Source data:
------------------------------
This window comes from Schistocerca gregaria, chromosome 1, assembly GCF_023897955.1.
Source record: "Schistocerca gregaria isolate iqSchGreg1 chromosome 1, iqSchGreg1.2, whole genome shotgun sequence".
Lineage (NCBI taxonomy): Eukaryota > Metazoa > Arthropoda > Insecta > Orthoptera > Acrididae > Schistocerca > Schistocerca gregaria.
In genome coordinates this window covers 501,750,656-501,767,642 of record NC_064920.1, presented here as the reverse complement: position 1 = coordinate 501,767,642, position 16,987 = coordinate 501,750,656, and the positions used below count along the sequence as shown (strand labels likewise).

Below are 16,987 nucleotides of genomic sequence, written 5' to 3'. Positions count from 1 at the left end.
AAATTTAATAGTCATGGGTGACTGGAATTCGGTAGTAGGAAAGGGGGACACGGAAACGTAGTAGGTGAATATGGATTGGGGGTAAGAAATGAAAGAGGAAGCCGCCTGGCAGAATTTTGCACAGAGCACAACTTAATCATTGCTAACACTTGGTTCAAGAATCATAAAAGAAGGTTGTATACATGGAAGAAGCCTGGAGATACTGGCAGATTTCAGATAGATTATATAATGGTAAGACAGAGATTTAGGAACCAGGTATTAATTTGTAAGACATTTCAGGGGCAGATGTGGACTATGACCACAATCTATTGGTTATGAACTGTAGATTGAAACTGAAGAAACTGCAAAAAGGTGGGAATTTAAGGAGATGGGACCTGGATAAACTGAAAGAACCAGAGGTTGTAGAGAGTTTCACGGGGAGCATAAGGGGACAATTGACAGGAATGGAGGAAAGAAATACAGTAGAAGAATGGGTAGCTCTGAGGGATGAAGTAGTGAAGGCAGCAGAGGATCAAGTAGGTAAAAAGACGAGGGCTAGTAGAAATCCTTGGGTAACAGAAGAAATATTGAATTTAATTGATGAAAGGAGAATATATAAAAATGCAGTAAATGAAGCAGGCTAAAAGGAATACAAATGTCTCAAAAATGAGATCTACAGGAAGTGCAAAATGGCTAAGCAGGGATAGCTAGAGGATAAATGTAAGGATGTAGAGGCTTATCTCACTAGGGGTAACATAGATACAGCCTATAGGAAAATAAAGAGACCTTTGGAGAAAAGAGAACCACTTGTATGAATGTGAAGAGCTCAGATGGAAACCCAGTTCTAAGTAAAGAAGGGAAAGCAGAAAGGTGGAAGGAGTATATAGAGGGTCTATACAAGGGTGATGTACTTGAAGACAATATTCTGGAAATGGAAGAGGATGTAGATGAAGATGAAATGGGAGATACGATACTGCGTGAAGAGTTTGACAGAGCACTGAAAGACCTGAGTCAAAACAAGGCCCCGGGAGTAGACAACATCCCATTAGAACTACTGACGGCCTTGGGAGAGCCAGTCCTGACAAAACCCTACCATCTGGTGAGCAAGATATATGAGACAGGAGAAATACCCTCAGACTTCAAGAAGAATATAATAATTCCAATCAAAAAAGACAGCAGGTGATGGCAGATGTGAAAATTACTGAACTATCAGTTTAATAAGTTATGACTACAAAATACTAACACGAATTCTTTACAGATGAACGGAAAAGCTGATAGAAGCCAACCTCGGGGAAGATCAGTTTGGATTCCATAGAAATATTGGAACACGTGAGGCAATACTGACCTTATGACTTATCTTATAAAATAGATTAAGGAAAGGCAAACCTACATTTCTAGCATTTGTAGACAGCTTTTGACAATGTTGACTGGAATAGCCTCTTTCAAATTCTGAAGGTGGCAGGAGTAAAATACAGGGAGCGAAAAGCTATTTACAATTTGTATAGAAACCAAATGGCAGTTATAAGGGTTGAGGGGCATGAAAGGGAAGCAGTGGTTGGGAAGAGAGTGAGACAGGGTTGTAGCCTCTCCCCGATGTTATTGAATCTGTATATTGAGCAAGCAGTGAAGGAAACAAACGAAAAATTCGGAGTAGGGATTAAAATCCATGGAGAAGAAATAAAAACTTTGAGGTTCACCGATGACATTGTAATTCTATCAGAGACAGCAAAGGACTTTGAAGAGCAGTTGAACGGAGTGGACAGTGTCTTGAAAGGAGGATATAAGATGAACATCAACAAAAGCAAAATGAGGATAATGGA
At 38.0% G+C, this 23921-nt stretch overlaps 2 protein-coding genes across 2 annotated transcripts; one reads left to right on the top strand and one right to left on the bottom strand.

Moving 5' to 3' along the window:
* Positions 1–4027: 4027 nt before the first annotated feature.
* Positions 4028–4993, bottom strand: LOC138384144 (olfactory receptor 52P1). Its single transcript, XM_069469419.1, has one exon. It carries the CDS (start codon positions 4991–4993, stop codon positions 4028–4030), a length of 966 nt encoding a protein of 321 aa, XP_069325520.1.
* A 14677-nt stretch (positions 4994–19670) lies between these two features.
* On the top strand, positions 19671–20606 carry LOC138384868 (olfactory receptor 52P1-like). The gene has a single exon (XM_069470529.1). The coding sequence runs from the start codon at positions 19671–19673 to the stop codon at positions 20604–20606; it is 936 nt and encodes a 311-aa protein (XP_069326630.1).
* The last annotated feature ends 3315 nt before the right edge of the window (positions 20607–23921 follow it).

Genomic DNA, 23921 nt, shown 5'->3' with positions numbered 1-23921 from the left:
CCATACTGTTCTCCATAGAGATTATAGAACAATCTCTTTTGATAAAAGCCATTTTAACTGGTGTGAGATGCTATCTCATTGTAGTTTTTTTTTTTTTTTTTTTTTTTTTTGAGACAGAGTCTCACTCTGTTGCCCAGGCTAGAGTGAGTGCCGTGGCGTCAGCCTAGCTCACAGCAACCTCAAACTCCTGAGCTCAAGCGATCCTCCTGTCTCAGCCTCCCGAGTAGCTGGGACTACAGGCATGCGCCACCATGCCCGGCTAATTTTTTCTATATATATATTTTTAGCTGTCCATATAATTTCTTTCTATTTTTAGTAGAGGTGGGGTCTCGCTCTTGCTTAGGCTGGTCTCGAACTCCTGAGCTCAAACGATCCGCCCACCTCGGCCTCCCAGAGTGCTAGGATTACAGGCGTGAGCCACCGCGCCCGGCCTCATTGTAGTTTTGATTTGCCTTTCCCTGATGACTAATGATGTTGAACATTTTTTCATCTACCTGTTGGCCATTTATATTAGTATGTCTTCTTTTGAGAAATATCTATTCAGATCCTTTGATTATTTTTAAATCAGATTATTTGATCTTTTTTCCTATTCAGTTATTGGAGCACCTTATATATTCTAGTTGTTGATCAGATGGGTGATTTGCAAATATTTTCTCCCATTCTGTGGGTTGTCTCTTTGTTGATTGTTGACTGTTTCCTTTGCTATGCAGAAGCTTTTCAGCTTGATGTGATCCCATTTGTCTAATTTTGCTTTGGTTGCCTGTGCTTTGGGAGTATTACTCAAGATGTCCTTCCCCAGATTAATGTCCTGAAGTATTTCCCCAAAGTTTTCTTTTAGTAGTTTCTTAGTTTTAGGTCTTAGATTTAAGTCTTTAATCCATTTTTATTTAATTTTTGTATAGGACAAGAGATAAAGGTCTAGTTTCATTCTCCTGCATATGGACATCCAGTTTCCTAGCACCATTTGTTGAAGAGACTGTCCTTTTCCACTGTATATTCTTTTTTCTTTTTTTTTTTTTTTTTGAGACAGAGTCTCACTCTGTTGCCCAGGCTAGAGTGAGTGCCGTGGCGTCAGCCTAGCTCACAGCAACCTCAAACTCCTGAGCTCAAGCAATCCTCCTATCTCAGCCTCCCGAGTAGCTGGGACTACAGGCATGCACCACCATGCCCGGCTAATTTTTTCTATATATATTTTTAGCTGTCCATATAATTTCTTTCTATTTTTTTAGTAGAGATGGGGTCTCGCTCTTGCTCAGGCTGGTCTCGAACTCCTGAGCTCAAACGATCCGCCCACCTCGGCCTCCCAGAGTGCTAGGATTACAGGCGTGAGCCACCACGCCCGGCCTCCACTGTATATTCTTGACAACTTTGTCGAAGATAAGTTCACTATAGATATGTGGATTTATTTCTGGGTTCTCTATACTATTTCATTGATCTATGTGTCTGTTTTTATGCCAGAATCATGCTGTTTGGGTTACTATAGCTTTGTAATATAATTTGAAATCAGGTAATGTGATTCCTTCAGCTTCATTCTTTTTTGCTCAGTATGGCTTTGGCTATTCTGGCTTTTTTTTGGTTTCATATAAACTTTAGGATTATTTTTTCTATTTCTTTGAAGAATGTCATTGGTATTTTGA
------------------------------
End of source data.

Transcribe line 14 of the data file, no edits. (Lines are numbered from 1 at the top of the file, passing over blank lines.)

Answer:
Genomic DNA, 23921 nt, shown 5'->3' with positions numbered 1-23921 from the left: